Family Boating

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Family Boating


Always a great believer in boating as a worthy family pastime, the late and still very much loved boating journalist DAVID LOCKWOOD penned this excellent article, which we have included here as our ongoing tribute to a great campaigner, family man, and a great bloke.

Let’s get one thing out of the way. It’s true: the family that plays together really does stay together. I repeat this hackneyed phrase not through laziness but first-hand experience. Take it from us, it’s entirely possible to have a rollicking time onboard with a couple of high-maintenance minnows. After all, we’ve been happily boating since our five-year-old daughter was two weeks old. Now there’s a troublesome 15-month-old toddler in the mix.
Of course, it helps that we have a cruiser with all the mod cons. This allows us to spend days and nights, even weeks onboard at a time. An Easter spent boating around, say, Sydney’s mighty Hawkesbury, is a family holiday to remember. You’ll come away closer than before, richer from the new and exciting experiences, and itching to cast the lines again.

The downsides are that you may find yourself sharing the same cabin, that the soft furnishings and finishes cop a hiding, that you go through oodles of freshwater, and that you’re constrained from doing all the truly adventurous things you did before.

But there is a new joy with the family aboard. By all means head offshore when the seas are calm, but cruise the inshore waterways more often. Be weatherwise, seek-out the protected anchorages by day and especially night. Never let your guard down. Keep your eyes on the tykes 24/7.

Ensure your small fry have proper fitting lifejackets, enrol them in swimming lessons ASAP, and run some man-overboard drills once they’re able to tread water and swim. When anchored, deploy watertoys and a mermaid line – a decent length of floating rope dotted with bright floats. Make a loop or attach a lifebuoy at the end.

Take your budding crew to the shore by day, swim and splash, build sandcastles, comb the beaches, stage a picnic in the shade of some she-oaks, take a trek. Treat them to the odd seaside fish-and-chips and holler the ice-cream boat when it rings its bell. Otherwise, catch your own fish. Kids have short attention spans so target the tiddlers.

Trapping crabs is a hoot – ditto pumping nippers ashore at low tide – and do teach your kids about the dangers of snapping claws, stingrays, oysters, jellyfish and sunburn. Set up camp in summer with a beach tent, portable cooler and lunch. In daylight savings, invite them to a beach barbecue dinner. Eat early, play late. After which come long zeds.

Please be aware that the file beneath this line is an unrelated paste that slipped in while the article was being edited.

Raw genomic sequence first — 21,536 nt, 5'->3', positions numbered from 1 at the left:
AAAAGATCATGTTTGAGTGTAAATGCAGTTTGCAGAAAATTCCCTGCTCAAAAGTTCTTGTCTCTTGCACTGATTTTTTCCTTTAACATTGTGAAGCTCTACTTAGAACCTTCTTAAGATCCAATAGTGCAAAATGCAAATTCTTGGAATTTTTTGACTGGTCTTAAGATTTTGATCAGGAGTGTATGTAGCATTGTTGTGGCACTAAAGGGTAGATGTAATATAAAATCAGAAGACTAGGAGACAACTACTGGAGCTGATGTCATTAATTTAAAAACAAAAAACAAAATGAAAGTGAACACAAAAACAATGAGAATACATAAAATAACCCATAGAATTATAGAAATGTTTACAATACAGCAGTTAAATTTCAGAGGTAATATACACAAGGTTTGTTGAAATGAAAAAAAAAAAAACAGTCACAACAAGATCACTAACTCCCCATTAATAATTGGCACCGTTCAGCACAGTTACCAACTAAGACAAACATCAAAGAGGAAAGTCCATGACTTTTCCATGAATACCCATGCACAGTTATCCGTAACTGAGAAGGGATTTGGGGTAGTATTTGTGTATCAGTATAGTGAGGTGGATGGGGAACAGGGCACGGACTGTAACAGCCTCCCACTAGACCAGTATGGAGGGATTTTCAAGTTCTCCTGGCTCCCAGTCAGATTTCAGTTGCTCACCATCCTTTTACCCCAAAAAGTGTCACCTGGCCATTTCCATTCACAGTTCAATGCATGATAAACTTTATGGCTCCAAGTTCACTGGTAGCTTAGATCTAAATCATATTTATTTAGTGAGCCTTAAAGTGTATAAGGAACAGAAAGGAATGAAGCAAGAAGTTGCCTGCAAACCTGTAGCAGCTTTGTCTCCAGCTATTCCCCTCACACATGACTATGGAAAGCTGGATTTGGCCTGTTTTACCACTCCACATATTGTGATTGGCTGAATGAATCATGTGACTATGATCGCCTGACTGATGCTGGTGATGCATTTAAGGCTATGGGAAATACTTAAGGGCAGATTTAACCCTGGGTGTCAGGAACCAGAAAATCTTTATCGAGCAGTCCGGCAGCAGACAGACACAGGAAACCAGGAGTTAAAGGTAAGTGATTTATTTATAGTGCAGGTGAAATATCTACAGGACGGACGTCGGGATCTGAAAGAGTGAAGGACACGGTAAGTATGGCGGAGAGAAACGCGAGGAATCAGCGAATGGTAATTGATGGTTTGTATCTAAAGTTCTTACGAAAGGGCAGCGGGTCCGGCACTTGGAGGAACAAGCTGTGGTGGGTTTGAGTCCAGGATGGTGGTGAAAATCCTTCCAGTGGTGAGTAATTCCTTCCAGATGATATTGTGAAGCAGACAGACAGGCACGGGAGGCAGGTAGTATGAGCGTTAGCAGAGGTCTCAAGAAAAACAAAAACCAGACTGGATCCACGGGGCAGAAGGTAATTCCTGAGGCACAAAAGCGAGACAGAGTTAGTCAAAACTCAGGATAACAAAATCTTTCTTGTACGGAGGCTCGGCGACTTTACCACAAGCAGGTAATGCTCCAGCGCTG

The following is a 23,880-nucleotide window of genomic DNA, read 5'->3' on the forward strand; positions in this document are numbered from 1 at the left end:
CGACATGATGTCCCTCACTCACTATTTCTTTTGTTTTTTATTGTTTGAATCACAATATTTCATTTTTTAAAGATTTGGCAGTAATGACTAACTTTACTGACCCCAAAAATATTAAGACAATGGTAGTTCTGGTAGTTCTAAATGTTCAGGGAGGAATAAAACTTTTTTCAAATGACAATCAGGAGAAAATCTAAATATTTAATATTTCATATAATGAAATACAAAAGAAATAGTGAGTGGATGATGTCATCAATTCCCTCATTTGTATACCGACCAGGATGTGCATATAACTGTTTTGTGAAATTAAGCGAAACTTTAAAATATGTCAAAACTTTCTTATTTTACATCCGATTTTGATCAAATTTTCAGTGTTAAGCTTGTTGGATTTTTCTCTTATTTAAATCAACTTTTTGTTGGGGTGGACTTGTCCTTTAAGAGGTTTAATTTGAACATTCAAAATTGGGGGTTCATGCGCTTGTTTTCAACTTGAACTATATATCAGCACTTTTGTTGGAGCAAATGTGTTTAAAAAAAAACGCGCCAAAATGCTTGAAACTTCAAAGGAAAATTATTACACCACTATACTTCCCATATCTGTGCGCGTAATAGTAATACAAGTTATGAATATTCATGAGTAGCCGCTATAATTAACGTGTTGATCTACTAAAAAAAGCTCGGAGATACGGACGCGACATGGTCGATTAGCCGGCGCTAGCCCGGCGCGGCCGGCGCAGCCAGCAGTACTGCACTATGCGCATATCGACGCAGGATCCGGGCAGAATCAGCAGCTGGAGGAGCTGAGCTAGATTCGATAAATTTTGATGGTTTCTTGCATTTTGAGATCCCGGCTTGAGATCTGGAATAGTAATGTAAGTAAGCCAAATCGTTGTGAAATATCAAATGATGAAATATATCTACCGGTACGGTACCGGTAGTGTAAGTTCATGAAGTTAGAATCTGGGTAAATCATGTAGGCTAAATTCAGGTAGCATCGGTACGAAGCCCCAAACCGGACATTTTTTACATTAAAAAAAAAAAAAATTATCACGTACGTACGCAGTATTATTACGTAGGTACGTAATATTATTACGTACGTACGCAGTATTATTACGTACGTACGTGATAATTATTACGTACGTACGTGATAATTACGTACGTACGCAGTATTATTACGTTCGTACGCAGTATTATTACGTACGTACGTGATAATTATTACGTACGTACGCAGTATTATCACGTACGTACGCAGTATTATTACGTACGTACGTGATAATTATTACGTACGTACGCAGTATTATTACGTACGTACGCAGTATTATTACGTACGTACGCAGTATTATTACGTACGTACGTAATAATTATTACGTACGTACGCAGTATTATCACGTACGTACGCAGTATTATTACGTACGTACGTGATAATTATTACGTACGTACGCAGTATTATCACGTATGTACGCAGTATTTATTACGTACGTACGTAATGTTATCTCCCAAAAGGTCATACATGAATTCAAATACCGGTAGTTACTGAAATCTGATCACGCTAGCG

We’ve cruised the coast with the young family aboard, surviving hours of passage-making to reach postcard places like Fraser Island, Jervis Bay, Port Stephens, Yamba and more. Yet the big adventure can be lost on young minds. Don’t burden yourself with unnecessary risk and look at the world through their wide, innocent eyes instead.

Go boating in your backyard. Every big-city waterway offers a sense of escapism around some bend, across the bay, upriver and upstream. Let your kids play Huck Finn or Hiawatha in the backwaters. Find your favourite boltholes and beaches and be cognisant of the eventual need for social interaction.

A popular boat-only accessible anchorage shared with like-minded family boaters is gold. Remember: happy kids make happy parents. Perhaps you’ll make friends and raft-up while the rug rats share toys? Pleasure boating is a social activity if you want it to be.

You don’t need a big boat to have a family affair afloat. Enrol the budding bosuns in a learn-to-sail program and watch their confidence grow. Buy a two-man kayak and paddle the flat water before grabbing a burger to go. Or do as my grandparents did and take the 12′ tinnie and tykes on a calm lake.

We’d catch flathead, garfish, bream and crabs, walk the flats and collect a bucket of drift oysters, then zoom back down the channel while identifying the fish scooting away. Eventually, when deemed old enough, we accompanied our grandfather, father and uncle on offshore fishing trips. A cane washing basket full of beautiful snapper was the reward.

These were the seeds from which a lifelong passion for family boating has sprouted, grown and now flourishes. It might seem corny, but we’re a close-knit family thanks to our boating experiences. We spend time at home playing with the seashells, drift wood and curios. We look back at photos of the fish and crabs we’ve caught. We remember the sea eagles circling, wallabies bounding and dolphins cavorting. We wonder when our new-found boating friends will be back out there, too. Or we’ll make new ones.

We’re just waiting for our next family fling. Sure beats hitting the strung-out holiday road, dealing with the rage and high-priced rentals. Look around and you’ll find opportunity abounds and the waterways are waiting to host your family boating outing.

"The family that plays together really does stay together" - David Lockwood

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